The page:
Upcycling September: Ruffle Appliqué Blouse
Hi again! Ilana here to report on my second ever creation with Anastasia. I’m so excited! I had a similar task here- to take a thrifted collared shirt and transform it into something new. I believe the shirt was a pajama top in its past life. Let’s just say I loved gathering the ruffle sleeves on the last blouse I upcycled, so I wanted to make something even more ruffly and fantastic.
This time, however, I wanted to figure out a way to keep the integrity of the long sleeves alive. I came up with three ideas.
- Sew on heart patches to the boobs: flirty and playful.
- Add ruffles to the shoulder and sleeve: asymmetrical and funky.
- Crop the shirt and add a large ruffle at the waist: exaggerated and fun.
One of the reasons I love working with Anastasia is because her response to my sketches was “Why not do it all? Let’s make it really crazy!”
Ruffles, hearts, and lace.. Oh my! Where to begin? I needed to decide on my fabrics. Luckily, I had the correct amount of leftover fabric from previous upcycles that would match the navy perfectly. We really are creating no waste! I seam ripped white lace sleeves to use for the shoulder and cuff ruffles, sewed together strips of floral fabric from an upcycled dress for the waist ruffle, and cut up a pink lace vest for the heart patches. Because the ruffles were going to be used for embellishment, I used a rolled hem machine rather than a serger to finish the edges. I even used pink thread for the rolled hem on the white lace to bring everything together!
Before gathering the ruffles, I seam ripped the side seams, arm seams, and cuffs of the shirt to take in the sides to create a more tailored look. Rather than sewing back up the arms right away, I kept them open to be able to attach the ruffles on a flat surface. This ensured that the ruffles were straight and I didn’t accidentally sew the arm hole shut.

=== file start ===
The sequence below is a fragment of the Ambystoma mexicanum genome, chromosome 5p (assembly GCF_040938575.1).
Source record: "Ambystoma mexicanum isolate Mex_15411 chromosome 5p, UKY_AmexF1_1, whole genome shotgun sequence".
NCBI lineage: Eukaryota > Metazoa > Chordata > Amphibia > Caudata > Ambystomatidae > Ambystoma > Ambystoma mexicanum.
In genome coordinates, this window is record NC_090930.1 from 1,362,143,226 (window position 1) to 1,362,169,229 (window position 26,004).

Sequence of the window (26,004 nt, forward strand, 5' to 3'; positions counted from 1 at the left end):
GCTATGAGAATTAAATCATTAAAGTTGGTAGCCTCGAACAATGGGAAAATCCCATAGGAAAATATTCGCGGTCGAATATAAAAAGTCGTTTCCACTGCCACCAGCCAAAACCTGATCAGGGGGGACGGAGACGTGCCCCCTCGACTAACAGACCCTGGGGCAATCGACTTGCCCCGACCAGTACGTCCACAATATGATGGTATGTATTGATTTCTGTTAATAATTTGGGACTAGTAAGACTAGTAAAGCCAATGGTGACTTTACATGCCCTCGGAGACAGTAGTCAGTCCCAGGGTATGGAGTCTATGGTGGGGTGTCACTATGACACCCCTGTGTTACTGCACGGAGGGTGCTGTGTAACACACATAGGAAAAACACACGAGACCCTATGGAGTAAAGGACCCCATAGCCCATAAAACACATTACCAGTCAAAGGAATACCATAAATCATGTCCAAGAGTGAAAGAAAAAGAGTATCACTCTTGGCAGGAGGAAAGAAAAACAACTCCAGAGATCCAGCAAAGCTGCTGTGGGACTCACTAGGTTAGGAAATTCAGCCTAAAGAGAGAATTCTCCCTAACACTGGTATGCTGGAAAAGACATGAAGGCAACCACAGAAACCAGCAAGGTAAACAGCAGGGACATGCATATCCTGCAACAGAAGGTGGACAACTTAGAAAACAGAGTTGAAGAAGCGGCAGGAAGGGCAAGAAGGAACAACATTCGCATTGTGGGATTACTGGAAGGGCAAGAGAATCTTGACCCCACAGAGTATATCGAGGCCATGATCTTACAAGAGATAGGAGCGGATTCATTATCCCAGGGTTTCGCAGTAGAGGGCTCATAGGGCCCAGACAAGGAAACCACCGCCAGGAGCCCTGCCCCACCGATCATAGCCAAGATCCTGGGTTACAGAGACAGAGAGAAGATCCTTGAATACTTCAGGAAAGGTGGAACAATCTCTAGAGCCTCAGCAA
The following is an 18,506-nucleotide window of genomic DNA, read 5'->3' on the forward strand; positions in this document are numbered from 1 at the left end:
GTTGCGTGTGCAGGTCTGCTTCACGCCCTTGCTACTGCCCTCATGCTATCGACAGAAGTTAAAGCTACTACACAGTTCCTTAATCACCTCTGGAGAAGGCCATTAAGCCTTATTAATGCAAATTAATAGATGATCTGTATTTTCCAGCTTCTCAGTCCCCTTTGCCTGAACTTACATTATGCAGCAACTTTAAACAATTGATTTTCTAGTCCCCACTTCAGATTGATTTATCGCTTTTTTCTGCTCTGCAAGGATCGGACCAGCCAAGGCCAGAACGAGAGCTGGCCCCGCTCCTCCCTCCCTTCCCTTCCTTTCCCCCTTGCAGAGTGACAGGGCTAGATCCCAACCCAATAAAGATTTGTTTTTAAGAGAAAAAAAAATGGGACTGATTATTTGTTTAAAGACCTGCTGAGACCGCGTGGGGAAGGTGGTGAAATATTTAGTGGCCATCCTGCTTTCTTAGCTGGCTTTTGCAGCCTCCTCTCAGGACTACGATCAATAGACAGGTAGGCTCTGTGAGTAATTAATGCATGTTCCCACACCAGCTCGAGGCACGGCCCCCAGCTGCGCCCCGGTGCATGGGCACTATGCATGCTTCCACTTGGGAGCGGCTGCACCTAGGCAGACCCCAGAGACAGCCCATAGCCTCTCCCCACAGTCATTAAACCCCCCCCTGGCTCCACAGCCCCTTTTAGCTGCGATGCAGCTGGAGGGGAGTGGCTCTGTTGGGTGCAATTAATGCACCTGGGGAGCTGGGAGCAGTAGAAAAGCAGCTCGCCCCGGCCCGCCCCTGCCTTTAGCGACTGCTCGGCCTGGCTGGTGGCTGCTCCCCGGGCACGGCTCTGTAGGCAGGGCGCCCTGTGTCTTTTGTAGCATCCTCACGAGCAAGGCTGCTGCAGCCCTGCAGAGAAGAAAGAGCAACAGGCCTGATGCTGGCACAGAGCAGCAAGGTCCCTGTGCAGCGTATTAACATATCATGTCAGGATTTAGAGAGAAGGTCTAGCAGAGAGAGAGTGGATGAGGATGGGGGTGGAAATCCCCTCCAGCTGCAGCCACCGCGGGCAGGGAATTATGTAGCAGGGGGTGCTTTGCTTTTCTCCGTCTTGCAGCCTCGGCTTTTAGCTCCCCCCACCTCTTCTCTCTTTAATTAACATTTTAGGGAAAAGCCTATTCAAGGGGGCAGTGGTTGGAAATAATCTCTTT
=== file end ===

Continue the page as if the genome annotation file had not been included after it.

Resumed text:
Anastasia’s easy zig zag stitch gathering technique saved me during this project because the ruffles needed to be adjusted and evened out a lot when being attached to the blouse.
If you haven’t watched already- check it out!
Something I paid close attention to this time around was making sure to measure every appliqué from multiple points to keep everything even and equidistant from each other.
I didn’t even need to create another heart pattern piece because Anastasia previously cut out a heart pattern for her patched jeans. It would have only been 1 piece of paper, but that’s 1 piece of paper saved! Woohoo!
Unfortunately, while cutting out the patches, I accidentally sliced a small hole in the shirt fabric, so I needed to come up with a solution. I used the leftover white lace fabric to create a smaller heart patch to cover up the hole. This happy little mistake brought the white lace to the bodice, thus creating a more cohesive look.
While sewing the white patch on, Anastasia's studio cat, Iris, paid me a visit!
I am new to much of this and didn’t realize how important interfacing is when sewing on appliqué patches. Although I was able to create a smooth satin stitch around the heart, without using interfacing, the knit fabric easily stretched and created bubbles. Nothing a little seam ripping can’t fix! Although, I don’t want to rely on seam ripping and will now always remember interfacing.
Now that all the embellishment was secured, I could sew the side seams and cuffs back on, making sure to smooth out the ruffles into the seams.
It was time for the most nerve wracking step... cutting the bottom of the shirt. This was one of the only non-reversible aspects to the project. I cut it evenly, surged the edge and sewed the hem. All that remained was to sew on the waist ruffle, and our take on a funky pirate shirt was complete!